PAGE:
Effects of prenatal factors and temperament on infant cortisol regulation in low-income Mexican American families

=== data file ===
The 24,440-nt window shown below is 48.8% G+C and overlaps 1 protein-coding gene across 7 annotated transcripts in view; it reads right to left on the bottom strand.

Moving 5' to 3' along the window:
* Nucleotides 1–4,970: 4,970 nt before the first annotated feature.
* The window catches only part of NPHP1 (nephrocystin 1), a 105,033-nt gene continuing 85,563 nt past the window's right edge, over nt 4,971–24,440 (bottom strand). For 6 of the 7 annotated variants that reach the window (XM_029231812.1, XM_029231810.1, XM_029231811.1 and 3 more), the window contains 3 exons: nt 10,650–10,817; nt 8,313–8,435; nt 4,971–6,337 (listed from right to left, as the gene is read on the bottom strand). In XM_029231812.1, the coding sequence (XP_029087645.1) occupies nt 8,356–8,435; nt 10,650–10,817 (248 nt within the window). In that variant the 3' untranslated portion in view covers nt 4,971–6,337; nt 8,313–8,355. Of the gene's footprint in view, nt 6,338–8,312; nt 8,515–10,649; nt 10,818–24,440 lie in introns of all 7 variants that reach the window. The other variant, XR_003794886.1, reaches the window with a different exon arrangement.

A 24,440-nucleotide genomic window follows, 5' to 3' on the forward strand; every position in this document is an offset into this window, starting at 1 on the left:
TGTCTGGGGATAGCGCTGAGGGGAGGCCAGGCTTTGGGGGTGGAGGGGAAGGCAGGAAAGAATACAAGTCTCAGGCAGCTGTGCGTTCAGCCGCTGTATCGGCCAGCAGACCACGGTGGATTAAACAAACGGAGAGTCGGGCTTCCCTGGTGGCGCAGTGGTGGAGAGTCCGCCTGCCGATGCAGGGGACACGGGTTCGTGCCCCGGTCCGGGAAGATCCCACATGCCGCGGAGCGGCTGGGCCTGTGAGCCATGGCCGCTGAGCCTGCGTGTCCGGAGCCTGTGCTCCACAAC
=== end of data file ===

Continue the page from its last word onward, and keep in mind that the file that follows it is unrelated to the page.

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Prenatal psychosocial exposures can significantly affect infant health and development. Infants with higher temperamental negativity are theorized to be more susceptible to environmental exposures. We evaluated the interaction of prenatal maternal exposures and infant temperamental negativity to predict infant cortisol response to mildly challenging mother-infant interaction tasks. Participants included 322 Mexican American mother-infant dyads (mother age 18–42; 82% Spanish-speaking; modal family income $10,000–$15,000). Mothers reported depressive symptoms and social support prenatally and infant temperamental negativity at 6 weeks postpartum. Salivary cortisol was collected from infants before and after mother-infant interaction tasks at 12 weeks. Higher prenatal maternal depressive symptoms and lower social support predicted higher cortisol among infants with higher temperamental negativity. Higher infant temperamental negativity predicted an increase in maternal distress and a decrease in social support from prenatal to 12 weeks postpartum. Interactive influences of maternal social-contextual factors and infant temperament may influence the development of infant neurobiological regulation and promote or strain maternal and infant adaptation over time. © 2015 Wiley Periodicals, Inc. Dev Psychobiol 57: 961–973, 2015.

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